Background Adequate pain relief is crucial for neonatal intensive care. Opioids are used despite their side effects. Clonidine has been introduced to reduce the opioid doses. Clonidine has never been studied in newborn infants.
This study describes the strategy and the clinical response during a three year implementation period in a Swedish level-III NICU.
Methods This is a retrospective study based on medical records, monitoring charts of physiological parameters and pain assessment, and Swedish national perinatal quality register data.
Clonidine was administered to 97 patients and analyzed according to modes of intravenous administration (boluses and/or infusions). The indication, gestational and postnatal age at administration, doses, treatment duration, pain scoring, effects and concurrent medication were analyzed. Non-parametric statistics was performed (medians, IQR).
Results The infants were born at 28.6 (24.9–36.3) gestational weeks, birth weight 1058 (727–2660) g. The medication was introduced at postnatal age of 9 ((1–27) days. The maximum dosing was 1.4 microg/kg and 0.2 microg/kg/h for bolus doses and infusions, respectively, and the duration of exposure for the most common administration way (boluses followed by start of infusion) was 6 (3.8–11.5) days. The indication was sedation in 71%. Concurrent analgesics or sedatives, most commonly morphine, were given in 39% at start and 42% during the treatment period. The subjective effects were positive, and the side effects were few.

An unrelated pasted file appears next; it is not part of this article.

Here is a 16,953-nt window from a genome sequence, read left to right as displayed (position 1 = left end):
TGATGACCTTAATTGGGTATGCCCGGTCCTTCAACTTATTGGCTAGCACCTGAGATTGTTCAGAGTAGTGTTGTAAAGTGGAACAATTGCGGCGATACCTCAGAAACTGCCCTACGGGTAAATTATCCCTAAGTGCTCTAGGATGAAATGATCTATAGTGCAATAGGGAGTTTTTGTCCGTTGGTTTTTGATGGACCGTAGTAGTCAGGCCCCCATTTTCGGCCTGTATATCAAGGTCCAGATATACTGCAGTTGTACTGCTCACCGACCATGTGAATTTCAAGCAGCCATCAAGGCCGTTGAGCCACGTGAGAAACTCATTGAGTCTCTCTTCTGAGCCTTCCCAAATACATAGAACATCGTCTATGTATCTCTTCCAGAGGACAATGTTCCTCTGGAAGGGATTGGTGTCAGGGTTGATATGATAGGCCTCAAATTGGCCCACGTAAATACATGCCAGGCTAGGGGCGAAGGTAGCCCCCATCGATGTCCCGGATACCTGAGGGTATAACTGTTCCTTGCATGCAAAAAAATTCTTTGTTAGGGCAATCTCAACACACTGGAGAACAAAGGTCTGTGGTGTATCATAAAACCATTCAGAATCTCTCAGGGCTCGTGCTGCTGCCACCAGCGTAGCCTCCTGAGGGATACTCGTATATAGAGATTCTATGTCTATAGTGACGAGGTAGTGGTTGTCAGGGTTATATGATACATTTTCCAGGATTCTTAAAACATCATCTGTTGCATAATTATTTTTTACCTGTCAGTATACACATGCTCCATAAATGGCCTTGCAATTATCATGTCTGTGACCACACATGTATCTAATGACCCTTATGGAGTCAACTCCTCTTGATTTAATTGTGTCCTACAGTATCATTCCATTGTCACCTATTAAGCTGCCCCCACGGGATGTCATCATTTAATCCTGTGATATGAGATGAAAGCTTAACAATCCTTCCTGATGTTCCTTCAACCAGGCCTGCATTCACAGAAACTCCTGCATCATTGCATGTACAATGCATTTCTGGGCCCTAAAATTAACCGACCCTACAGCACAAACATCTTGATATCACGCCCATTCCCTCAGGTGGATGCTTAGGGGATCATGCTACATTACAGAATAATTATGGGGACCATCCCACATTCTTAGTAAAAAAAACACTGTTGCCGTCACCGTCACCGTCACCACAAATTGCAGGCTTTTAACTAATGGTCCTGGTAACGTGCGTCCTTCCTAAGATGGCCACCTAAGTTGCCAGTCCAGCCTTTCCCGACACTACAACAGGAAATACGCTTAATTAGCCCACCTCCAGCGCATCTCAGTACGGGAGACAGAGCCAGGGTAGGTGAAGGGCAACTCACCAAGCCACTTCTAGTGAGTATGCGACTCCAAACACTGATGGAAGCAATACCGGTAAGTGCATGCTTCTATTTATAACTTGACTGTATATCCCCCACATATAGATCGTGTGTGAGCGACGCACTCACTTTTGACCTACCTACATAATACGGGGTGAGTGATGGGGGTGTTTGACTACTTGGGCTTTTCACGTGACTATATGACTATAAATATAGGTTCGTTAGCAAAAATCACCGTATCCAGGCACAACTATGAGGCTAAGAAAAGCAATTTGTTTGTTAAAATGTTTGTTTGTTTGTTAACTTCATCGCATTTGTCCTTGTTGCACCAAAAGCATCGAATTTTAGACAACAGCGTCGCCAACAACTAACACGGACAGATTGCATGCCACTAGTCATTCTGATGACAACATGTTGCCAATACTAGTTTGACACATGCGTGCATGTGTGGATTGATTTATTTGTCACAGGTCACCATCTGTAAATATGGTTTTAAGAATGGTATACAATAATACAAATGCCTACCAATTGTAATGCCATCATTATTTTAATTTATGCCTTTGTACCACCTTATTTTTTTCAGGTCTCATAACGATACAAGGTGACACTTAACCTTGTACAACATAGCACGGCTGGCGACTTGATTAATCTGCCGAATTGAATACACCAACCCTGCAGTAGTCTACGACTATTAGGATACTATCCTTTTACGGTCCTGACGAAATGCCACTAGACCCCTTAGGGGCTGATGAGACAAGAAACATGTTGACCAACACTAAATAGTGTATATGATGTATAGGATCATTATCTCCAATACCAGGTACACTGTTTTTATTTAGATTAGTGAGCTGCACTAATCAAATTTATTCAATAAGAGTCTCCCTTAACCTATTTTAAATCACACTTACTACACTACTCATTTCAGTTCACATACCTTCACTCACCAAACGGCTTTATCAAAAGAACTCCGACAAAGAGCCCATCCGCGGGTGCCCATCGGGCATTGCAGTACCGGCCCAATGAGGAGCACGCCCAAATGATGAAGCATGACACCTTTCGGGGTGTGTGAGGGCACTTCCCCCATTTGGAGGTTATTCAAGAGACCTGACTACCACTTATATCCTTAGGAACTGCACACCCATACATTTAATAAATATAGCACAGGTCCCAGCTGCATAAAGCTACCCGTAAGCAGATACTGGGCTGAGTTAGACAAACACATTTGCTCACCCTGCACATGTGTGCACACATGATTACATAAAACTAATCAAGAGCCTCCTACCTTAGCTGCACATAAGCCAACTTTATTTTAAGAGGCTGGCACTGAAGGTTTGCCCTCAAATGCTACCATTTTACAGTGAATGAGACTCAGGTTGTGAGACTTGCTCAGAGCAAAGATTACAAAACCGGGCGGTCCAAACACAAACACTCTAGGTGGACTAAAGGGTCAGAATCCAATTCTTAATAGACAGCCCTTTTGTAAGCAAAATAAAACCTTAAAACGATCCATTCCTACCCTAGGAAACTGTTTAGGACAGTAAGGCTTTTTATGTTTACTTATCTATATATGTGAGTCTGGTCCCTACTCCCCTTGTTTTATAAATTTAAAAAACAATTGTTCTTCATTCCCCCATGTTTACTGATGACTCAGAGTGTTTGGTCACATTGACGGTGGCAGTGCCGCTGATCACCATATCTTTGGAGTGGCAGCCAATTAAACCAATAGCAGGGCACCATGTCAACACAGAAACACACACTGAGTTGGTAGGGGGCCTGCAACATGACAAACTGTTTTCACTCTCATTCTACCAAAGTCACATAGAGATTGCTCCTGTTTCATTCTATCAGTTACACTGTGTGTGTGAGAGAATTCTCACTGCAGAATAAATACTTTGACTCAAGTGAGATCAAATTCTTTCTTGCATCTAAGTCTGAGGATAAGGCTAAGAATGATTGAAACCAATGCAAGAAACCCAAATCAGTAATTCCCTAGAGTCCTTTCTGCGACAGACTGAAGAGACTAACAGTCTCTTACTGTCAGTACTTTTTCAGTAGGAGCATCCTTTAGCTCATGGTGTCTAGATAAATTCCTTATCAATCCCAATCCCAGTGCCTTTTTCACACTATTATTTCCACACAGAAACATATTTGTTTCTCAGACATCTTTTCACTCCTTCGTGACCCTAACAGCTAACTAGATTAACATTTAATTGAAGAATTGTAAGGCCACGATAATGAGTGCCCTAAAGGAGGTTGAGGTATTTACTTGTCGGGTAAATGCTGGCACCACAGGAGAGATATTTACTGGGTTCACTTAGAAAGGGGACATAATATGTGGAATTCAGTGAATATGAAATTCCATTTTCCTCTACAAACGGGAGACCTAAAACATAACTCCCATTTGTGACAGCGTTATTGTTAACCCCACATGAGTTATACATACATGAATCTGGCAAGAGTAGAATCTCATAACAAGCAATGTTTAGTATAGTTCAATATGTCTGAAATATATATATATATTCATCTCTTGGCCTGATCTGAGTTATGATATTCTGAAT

Conclusions Our study data support the benefits of clonidine with positive effects and few side effects. Pharmacokinetic and pharmacodynamics studies are needed in accordance with the FDA and EMA directives.
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